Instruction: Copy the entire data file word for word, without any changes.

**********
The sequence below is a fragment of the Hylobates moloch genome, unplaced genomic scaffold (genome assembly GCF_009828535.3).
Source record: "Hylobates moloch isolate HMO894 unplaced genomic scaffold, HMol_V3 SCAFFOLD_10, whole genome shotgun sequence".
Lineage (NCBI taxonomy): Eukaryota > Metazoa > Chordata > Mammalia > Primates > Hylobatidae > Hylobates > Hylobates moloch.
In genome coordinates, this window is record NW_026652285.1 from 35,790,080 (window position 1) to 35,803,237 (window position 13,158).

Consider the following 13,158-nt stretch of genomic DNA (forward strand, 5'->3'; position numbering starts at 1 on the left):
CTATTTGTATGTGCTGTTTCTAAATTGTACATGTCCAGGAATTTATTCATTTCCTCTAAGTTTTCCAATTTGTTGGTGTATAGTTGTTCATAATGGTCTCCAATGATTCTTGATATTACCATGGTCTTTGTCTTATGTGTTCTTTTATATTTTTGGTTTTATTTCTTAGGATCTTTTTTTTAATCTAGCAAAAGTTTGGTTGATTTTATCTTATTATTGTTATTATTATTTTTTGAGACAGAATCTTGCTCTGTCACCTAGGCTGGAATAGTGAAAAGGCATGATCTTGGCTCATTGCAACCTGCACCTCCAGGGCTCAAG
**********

The sequence below is a fragment of the Hylobates moloch genome, unplaced genomic scaffold (genome assembly GCF_009828535.3).
Source record: "Hylobates moloch isolate HMO894 unplaced genomic scaffold, HMol_V3 SCAFFOLD_10, whole genome shotgun sequence".
Lineage (NCBI taxonomy): Eukaryota > Metazoa > Chordata > Mammalia > Primates > Hylobatidae > Hylobates > Hylobates moloch.
In genome coordinates, this window is record NW_026652285.1 from 35,790,080 (window position 1) to 35,803,237 (window position 13,158).

Consider the following 13,158-nt stretch of genomic DNA (forward strand, 5'->3'; position numbering starts at 1 on the left):
CTATTTGTATGTGCTGTTTCTAAATTGTACATGTCCAGGAATTTATTCATTTCCTCTAAGTTTTCCAATTTGTTGGTGTATAGTTGTTCATAATGGTCTCCAATGATTCTTGATATTACCATGGTCTTTGTCTTATGTGTTCTTTTATATTTTTGGTTTTATTTCTTAGGATCTTTTTTTTAATCTAGCAAAAGTTTGGTTGATTTTATCTTATTATTGTTATTATTATTTTTTGAGACAGAATCTTGCTCTGTCACCTAGGCTGGAATAGTGAAAAGGCATGATCTTGGCTCATTGCAACCTGCACCTCCAGGGCTCAAG